I passed through Chicago quickly. A quick stay with my parents and lunch with an old high school friend before turning south to Kansas City to celebrate the 60th birthday of my brother-in-law. But I had the chance to drop by the brewery tap room of Chicago’s Revolution Brewing on a quiet weekday afternoon and sample a few of their brews. You can tell you’re at good brewery when everything they do, from Lagers to Porters to IPA’s to Saisons are all good to great. I’ll leave you with a few pictures from my phone from that afternoon diversion.
What a couple of interviews I had with Almanac Beer co-founders Jesse Friedman and Damian Fagan! In March, Jesse showed me around the brewery and gave me a clinic on brewing beer the Almanac way. Of course, that mean he spent a lot of time talking about the crafting of sour ales and infusing them with local fruit. I spoke with Damian a couple months later on the phone, who filled me more on the business end and Almanac’s central mission to bring a sense of community to their California tap room and support local farmers who provide the fruit they showcase in their ales.
The article was a few months in the making, and it all came together nicely in the Fall Harvest Issue of Edible East Bay. You can check it out here:
For this, I turn to a recent discussion I had with Jesse Friedman, one of the co-founders of Almanac Beer, a San Francisco Bay Area brewery that brews all kinds of beers, but are best known for their barrel-aged sour ales. As you might expect, Jesse knows a lot about the intersection of wood and beer.
I was there to research a story on Almanac for the upcoming issue of Edible East Bay (forgive the shameless plug) and found talking with him for over an hour at Almanac’s new brewery in Alameda, CA to be a clinic on sour ale brewing. Of the many insights he shared over that afternoon, one that stuck with me that most is how he described variations between the wooden barrels he uses. As Friedman puts it:
“What we find with barrel-aging is that each barrel takes on its own personality. Different barrels will have different biomes in them, yeast and bacteria inside..bugs we call them. Barrels will also have different physical characteristics, so this barrel lets in more oxygen while this other one lets in less oxygen and they take on their own personality so that’s where the blending process comes in for us. Everything gets tasted individually and then we create blends from there and the blend is a really really important step of the sour beer process…..we taste and we blend to create the beer we’re trying to put together and that’s really important part of the barrel aging.”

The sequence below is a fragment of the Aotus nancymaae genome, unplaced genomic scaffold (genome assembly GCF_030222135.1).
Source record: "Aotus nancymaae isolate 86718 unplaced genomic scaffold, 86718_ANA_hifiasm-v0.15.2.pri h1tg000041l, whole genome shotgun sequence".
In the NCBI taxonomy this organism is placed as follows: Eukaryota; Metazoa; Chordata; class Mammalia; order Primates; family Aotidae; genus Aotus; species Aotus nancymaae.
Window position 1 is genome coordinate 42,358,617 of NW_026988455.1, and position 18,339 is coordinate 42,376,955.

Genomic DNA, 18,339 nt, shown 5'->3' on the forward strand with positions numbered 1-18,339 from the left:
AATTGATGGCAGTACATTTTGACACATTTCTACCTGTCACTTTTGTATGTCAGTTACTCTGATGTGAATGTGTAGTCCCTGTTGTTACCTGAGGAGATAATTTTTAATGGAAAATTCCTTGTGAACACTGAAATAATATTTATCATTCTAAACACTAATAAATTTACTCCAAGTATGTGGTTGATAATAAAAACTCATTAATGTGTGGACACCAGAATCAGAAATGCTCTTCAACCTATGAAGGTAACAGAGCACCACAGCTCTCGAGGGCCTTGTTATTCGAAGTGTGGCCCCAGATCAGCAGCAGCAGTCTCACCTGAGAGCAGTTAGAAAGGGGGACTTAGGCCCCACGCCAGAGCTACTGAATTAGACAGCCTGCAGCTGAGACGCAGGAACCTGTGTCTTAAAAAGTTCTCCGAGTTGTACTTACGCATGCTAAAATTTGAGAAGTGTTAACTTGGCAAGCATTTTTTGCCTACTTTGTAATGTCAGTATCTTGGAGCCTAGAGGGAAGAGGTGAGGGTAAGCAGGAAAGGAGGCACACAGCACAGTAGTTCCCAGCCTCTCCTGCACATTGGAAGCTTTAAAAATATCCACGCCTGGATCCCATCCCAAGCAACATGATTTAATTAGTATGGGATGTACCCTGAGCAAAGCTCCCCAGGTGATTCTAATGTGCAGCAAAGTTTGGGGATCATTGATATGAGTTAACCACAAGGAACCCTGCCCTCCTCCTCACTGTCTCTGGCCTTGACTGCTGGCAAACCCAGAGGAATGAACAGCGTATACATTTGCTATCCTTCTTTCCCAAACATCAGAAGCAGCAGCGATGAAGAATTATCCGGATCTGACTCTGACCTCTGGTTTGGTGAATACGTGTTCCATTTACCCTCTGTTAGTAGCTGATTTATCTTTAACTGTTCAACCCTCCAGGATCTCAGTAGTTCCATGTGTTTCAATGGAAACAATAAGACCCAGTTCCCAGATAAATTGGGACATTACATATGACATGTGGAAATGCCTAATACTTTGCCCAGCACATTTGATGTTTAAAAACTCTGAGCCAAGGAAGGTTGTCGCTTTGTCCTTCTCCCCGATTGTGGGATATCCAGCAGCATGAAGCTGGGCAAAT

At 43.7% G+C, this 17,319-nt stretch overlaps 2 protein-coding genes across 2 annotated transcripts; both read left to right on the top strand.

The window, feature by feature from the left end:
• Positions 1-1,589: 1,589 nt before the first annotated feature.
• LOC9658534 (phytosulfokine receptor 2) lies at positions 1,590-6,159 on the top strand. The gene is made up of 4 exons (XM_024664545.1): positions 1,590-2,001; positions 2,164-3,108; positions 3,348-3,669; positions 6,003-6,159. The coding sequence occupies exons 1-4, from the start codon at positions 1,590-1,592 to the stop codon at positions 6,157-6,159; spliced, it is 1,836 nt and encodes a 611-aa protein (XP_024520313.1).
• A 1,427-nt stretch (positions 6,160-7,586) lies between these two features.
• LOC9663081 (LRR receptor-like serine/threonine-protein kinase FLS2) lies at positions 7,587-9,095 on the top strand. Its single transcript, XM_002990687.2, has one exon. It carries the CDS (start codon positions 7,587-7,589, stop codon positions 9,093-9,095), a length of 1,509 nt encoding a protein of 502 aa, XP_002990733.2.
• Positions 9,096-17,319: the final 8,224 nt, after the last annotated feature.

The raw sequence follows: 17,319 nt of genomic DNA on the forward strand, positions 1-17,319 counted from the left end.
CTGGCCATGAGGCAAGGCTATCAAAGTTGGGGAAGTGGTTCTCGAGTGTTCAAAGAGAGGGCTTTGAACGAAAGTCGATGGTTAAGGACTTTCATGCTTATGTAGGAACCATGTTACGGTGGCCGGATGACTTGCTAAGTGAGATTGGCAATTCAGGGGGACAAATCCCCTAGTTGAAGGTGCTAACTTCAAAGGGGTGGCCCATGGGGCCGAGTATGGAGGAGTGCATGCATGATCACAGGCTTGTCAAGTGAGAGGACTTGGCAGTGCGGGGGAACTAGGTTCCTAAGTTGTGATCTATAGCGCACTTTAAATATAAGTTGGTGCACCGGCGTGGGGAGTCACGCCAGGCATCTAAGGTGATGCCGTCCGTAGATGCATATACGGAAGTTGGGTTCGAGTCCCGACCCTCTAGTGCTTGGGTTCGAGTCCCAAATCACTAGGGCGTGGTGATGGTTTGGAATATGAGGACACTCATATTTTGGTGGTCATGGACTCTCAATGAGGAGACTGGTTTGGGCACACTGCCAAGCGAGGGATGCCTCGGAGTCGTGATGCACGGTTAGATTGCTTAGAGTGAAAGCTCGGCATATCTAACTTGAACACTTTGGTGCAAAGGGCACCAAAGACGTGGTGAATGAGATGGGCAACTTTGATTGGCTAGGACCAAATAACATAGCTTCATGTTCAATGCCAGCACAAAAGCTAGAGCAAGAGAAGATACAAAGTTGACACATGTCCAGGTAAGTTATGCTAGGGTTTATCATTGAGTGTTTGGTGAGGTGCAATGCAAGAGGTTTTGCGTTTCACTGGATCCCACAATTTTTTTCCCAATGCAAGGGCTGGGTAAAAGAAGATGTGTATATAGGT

Wooden barrels with different personalities? Not something you’d find with metal kegs.
(More shameless plugging: You can find the rest of the story about Almanac Beer and how their new brewery in Alameda, CA will allow them to take their beer to new levels will be posted in a few days at Edible East Bay and this blog will have a link to it.)
Warming up for this morning’s Wharf to Wharf race, I took note how little nervous or pumped up I was for the race. It’s not like I was just going through the motions, but well I found myself struck how nonchalant my approach was minutes away from start time. Not knowing if that was a good thing or a bad thing, I just reminded myself of the game plan: Go out in 6:25-6:30 per mile pace for the first few miles and go from there.
Last year, I ran the six mile run smart and well paced and completed it in about 39:30. This year, I figured I could do a minute faster so the goal was sub-39 minutes. The plan looked good from the opening gun. First, I had to negotiate the usually crowded, chaotic start, dodging around a couple runners who crashed to the ground. Looking at my GPS watch after what I felt was a pretty relaxed half mile and saw I was around 6:10 pace. I slowed it down slightly, coming across the first mile around 6:20.